Friday, November 28, 2014

Scary Good Fun

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Today I saw something on Facebook that could possibly give me nightmares. No, not the abused puppy pictures. (Damn, why do people post those things without warning?) Anyway, what I saw was this (sorry, it wouldn't embed,you'll have to pop over to their page to watch it): 

https://www.facebook.com/video.php?v=10152194433561433&pnref=story

I have no idea what this event is even called, other than insane. In other words, it looks like a total blast, but only if they'd let me ride a real saddle. The scary part is while I watched this, I tried to picture myself doing it on the only trained jumping horse we've ever owned. And that, folks, was terrifying.

Her name was Betsy. She was a Roan Hancock mare, only fourteen hands tall (that's small, for you non-horse people) and had an attitude the size of King Kong. Some people we knew in southern Alberta had bought and trained her as a jumping horse for a junior competitor. She could clear five feet, but was too much for a kid to handle.

The one thing you could say about Betsy...she never bucked. She didn't need to. She could inflict all the damage she wanted before you ever got off the ground. You couldn't catch her, and if you tried to corner her she'd run you down. Once you did get a halter on her, she'd either drag you, step on you, or knock you cross-eyed with the side of her head. And to top it all off, she had a mouth like a rock, and wasn't above grabbing the bit between her teeth and taking off with or without you.

She was also, pound for pound, the best rope horse we've ever owned. She could fly and she had a killer stop. All you had to do was nod your head and rope. Betsy took care of the rest.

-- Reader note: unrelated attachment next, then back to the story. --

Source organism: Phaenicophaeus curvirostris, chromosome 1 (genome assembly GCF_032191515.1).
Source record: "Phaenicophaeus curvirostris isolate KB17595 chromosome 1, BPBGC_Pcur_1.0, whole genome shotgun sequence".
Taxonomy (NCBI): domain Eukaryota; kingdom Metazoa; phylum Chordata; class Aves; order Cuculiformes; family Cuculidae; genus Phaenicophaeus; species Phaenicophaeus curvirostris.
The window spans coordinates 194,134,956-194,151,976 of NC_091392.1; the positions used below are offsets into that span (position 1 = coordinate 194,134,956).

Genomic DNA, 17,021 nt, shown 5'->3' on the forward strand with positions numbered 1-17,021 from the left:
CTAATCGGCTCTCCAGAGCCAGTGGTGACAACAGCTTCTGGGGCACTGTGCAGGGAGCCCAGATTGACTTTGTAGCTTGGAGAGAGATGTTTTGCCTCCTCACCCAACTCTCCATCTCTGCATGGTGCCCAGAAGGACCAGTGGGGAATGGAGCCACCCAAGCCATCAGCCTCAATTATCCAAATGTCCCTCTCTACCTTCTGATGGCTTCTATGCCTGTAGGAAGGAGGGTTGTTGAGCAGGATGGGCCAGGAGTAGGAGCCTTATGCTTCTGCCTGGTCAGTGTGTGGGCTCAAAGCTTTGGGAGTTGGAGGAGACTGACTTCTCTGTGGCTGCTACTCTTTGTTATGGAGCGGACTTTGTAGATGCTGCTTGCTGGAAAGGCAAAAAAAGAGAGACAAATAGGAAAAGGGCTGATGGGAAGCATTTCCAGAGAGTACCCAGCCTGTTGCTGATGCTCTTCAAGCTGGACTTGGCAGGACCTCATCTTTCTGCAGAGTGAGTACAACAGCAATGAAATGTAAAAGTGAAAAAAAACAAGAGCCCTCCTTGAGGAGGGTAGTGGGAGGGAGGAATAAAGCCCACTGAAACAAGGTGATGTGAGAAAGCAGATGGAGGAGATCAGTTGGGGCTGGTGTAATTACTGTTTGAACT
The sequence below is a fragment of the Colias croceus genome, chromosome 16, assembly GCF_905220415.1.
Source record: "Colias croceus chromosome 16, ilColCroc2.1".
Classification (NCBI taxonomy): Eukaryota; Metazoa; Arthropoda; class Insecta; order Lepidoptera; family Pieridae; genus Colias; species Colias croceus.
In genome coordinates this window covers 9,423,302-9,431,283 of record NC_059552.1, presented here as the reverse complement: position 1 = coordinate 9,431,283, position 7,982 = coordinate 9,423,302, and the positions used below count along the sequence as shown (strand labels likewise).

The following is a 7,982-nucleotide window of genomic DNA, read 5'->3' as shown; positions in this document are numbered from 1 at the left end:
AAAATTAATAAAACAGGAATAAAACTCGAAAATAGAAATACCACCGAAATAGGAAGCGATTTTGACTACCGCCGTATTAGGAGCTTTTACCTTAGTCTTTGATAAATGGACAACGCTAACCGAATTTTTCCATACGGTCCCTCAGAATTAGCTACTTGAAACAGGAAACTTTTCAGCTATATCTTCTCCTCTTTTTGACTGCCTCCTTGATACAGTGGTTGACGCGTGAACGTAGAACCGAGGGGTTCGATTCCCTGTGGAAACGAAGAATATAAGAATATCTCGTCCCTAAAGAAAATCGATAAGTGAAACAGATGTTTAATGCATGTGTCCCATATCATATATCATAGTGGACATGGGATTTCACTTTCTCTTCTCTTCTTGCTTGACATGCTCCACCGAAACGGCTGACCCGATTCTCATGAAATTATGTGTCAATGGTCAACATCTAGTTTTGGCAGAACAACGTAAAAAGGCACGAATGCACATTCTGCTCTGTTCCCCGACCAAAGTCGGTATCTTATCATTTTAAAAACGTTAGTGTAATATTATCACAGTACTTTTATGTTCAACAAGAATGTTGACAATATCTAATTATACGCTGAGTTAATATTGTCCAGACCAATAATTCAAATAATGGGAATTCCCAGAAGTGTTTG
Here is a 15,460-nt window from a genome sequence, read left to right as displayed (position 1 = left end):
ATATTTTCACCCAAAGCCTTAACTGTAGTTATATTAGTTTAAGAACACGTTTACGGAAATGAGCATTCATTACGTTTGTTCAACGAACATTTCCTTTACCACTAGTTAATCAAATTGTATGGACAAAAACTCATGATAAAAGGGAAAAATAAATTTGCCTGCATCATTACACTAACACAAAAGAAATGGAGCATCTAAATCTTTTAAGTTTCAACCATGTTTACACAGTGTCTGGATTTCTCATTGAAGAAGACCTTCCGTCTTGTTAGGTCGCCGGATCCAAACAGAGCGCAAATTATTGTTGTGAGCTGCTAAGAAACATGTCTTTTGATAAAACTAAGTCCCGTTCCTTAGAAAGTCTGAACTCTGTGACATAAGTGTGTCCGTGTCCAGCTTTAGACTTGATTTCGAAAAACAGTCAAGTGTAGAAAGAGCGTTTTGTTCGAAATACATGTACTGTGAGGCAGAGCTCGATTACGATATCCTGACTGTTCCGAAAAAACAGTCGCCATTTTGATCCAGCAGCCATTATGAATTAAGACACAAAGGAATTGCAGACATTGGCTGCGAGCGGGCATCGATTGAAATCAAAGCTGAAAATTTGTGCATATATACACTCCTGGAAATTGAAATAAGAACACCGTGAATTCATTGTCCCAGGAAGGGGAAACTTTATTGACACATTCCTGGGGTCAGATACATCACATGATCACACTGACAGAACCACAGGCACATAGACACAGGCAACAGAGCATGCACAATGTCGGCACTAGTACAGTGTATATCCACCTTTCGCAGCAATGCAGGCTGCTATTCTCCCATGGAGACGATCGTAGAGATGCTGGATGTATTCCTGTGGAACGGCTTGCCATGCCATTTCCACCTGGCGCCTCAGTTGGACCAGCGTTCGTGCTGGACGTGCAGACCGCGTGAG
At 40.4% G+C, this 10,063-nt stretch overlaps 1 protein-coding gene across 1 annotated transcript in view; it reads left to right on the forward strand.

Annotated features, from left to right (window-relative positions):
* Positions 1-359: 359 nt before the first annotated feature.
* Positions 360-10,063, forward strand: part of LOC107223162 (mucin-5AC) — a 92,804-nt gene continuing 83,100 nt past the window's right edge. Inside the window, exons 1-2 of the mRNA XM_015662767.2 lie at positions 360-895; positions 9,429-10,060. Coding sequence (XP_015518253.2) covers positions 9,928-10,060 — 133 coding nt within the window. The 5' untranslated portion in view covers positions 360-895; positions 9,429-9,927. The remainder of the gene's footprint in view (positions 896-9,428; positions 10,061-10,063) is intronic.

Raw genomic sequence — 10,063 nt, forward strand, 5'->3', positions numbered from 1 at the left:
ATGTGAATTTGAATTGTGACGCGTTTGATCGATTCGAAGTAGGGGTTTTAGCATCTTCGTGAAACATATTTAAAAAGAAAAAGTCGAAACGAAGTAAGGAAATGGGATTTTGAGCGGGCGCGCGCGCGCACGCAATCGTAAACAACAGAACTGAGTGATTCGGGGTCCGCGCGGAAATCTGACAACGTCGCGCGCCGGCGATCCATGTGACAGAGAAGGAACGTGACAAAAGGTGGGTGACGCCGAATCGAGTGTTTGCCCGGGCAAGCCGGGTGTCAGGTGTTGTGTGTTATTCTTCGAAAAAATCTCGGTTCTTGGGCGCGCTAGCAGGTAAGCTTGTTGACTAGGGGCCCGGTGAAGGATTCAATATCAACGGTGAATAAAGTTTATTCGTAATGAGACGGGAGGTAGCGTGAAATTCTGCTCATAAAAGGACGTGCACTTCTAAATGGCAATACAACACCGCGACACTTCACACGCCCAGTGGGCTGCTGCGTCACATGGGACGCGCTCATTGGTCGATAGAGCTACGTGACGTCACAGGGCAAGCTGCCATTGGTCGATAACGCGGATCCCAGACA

And because she was so athletic, we couldn't resist training her to run barrels.

May I say, I've done things that were more frightening than the time I ran Betsy in the big Choteau arena, but I'll have to think for a bit to remember any of them. Her finest moment, though, happened at a jackpot up in Alberta, with my sister Lola aboard.

The fence around the arena was woven wire topped by a wooden rail. I have no recollection what kind of run they made. They flew home from the third barrel and Lola pulled up at the scoreline. Instead of slowing and circling, Betsy ran straight up to the fence, planted and launched.

She would've cleared it, too, if she hadn't clipped that one hind leg on the top pole.

I can totally see Betsy in the competition in the video I posted. She would have either blown all their doors off, or it would have been a complete runaway with four or five laps at full speed around the arena and then she would've lawn-darted me into the water hazard. Either way, those people in the crowd would have remembered her.

I guarantee, none of the people who knew her will ever forget.

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1 comment:

Alicia Butcher Ehrhardt said...

For folks with at least a little something between their spinal discs!

Looks like fun.